Commenting on the figures, Robert Gardner, Nationwide’s Chief Economist, said:
“House prices increased by 0.3% in May, only just offsetting the 0.2% fall recorded the previous month, and leaving prices
1.2% below the level prevailing in May 2010.
“At 0.6%, the three month on three month measure of house prices was little changed from the 0.7% pace of increase
recorded in April.
“Overall, the modest pace of house price growth in May suggests that the property market is continuing to mirror the
lacklustre trends evident in the wider economy. Economic outlook still cloudy, but starting to brighten
“The UK economy returned to growth in the first three months of 2011, albeit at a modest pace, with business surveys
suggesting that growth has been maintained in Q2. Employment has also edged up in recent months, and housing
affordability, as measured by the house price to earnings ratio, is not as stretched as it was in the run up to the financial crisis.
“Nevertheless, the modest improvement in economic conditions has so far been insufficient to pull the housing
market out of its torpor, as the headwinds facing households remain strong.
“Despite recent increases in employment, household budgets remain under pressure, with debt levels still high and inflation rising almost twice as fast as wages. “Although the house price to earnings ratio is well below the peak levels seen in 2007, it is still above its long-term average.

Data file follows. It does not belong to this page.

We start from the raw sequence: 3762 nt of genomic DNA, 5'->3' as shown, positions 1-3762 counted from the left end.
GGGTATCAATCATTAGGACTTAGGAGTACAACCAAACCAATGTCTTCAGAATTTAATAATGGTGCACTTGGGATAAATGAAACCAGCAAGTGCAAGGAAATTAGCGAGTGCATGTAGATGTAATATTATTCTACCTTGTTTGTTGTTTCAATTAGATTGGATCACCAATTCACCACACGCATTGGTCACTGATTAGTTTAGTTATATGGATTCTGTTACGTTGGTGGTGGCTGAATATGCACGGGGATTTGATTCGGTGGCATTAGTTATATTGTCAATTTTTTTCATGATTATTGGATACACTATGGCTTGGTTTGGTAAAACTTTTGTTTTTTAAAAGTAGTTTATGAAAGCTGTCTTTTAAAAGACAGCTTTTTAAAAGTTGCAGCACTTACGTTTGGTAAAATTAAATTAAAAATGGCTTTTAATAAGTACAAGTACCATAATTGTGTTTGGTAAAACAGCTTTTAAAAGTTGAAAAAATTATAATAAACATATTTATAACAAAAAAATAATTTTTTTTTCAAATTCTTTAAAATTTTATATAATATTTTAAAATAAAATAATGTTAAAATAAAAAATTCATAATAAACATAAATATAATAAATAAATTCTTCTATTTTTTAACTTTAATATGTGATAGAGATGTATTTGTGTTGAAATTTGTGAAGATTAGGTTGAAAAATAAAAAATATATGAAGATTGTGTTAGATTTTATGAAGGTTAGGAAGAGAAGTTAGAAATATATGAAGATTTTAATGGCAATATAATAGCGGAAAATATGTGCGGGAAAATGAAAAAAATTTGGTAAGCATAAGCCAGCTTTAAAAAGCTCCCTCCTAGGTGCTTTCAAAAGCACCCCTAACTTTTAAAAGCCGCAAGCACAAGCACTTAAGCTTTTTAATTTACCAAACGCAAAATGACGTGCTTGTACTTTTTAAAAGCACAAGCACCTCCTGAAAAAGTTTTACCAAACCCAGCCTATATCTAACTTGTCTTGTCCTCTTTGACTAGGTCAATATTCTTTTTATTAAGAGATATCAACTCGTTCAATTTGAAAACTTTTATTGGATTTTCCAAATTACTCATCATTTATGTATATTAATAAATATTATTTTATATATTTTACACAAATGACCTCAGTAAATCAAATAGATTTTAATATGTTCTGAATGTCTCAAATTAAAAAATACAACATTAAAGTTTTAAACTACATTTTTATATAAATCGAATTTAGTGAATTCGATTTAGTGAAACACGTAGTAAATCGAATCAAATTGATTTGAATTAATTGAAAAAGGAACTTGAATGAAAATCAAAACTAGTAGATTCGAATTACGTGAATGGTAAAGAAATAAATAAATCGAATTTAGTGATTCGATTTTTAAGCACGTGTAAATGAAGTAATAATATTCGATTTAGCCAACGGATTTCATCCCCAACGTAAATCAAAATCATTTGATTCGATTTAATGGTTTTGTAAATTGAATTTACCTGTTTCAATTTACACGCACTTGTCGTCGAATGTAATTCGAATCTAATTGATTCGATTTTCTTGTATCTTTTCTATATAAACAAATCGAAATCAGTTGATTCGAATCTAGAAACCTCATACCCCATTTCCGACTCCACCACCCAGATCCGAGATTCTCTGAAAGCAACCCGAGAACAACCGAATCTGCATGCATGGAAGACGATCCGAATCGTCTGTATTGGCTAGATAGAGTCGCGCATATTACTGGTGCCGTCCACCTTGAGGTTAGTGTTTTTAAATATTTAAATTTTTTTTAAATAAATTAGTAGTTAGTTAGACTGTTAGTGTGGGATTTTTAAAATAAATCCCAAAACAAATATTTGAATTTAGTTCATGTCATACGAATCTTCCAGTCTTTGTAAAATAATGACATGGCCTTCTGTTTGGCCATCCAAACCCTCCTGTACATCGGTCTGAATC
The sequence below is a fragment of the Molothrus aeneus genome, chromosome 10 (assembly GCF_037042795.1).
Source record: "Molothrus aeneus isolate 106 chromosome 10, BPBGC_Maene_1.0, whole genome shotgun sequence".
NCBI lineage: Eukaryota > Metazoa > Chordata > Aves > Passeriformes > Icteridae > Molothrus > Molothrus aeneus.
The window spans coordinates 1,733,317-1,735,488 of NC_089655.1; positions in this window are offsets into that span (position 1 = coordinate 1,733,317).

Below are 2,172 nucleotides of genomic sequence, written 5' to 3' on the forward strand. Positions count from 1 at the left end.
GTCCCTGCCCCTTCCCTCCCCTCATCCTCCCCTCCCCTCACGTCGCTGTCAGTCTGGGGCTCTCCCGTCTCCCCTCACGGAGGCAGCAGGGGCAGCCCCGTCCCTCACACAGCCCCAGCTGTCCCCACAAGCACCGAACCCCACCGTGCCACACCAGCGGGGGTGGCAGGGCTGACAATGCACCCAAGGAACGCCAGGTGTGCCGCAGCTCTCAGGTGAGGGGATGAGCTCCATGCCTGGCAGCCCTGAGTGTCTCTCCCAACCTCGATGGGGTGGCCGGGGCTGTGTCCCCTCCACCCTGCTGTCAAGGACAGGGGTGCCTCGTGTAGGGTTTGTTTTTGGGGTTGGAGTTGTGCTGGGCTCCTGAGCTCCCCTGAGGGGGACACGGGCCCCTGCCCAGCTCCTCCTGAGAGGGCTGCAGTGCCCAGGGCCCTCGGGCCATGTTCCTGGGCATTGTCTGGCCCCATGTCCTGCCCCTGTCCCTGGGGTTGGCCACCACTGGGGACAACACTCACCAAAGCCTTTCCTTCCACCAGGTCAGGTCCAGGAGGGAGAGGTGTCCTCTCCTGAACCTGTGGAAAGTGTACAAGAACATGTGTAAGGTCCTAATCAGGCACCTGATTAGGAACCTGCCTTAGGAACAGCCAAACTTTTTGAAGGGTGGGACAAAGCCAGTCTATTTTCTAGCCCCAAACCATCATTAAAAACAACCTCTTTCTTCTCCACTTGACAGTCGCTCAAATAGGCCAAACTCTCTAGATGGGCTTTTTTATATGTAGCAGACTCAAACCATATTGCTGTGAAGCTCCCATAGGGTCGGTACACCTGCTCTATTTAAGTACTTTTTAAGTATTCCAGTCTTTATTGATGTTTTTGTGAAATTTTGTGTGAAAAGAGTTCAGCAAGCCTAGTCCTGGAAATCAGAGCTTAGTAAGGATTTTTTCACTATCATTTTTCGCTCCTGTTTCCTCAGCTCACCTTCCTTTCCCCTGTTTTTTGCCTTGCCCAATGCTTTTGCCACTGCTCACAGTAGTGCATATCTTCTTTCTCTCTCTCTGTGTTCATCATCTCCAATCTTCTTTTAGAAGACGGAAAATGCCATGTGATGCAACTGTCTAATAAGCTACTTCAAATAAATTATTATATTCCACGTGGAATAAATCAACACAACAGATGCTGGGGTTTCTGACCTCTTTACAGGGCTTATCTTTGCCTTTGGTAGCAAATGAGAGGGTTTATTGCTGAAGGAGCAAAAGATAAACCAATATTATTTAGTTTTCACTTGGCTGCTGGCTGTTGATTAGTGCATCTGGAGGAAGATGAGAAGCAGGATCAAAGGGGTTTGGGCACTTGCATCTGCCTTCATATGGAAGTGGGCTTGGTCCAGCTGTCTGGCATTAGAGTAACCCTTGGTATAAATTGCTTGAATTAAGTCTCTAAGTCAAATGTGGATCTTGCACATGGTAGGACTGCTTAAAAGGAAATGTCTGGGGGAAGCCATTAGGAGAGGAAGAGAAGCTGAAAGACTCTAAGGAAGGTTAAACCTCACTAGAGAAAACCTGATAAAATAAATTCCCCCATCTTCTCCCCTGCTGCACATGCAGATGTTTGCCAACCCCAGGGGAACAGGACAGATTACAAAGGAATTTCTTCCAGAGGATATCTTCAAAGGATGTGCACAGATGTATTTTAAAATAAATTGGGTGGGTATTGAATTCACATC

“While the outlook remains uncertain, sideways still appears the most likely trajectory for house prices over the remainder
of the year.
“Economic conditions are expected to continue to improve as the year progresses, but the recovery is likely to remain weak compared with previous upturns.
“The pattern of the recovery also argues against a strong bounce in property prices. Business investment and net trade
are expected to drive the economy in the quarters ahead, rather than consumer spending.
“This will eventually feed through to boost households and support the housing market by generating more rapid
employment gains and stronger income growth, but it will take time for the feel-good factor to emerge and for households to bolster their finances.”
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